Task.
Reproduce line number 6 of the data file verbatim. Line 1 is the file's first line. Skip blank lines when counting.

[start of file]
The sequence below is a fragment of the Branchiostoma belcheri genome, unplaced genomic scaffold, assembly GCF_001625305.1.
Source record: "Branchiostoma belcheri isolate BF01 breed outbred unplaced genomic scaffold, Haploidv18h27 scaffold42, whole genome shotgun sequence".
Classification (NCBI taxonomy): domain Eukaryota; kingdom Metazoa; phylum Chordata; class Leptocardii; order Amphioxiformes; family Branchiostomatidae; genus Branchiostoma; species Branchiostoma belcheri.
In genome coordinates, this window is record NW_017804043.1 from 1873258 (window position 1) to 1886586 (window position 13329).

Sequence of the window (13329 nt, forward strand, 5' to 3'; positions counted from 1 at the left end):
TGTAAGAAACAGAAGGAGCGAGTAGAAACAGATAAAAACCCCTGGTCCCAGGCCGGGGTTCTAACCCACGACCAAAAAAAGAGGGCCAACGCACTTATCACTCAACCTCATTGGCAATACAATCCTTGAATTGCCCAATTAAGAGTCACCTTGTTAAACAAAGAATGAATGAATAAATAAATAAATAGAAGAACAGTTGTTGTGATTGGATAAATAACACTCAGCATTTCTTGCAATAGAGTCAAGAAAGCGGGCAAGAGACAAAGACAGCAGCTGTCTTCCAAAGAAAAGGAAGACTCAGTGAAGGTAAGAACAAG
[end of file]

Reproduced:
TGTAAGAAACAGAAGGAGCGAGTAGAAACAGATAAAAACCCCTGGTCCCAGGCCGGGGTTCTAACCCACGACCAAAAAAAGAGGGCCAACGCACTTATCACTCAACCTCATTGGCAATACAATCCTTGAATTGCCCAATTAAGAGTCACCTTGTTAAACAAAGAATGAATGAATAAATAAATAAATAGAAGAACAGTTGTTGTGATTGGATAAATAACACTCAGCATTTCTTGCAATAGAGTCAAGAAAGCGGGCAAGAGACAAAGACAGCAGCTGTCTTCCAAAGAAAAGGAAGACTCAGTGAAGGTAAGAACAAG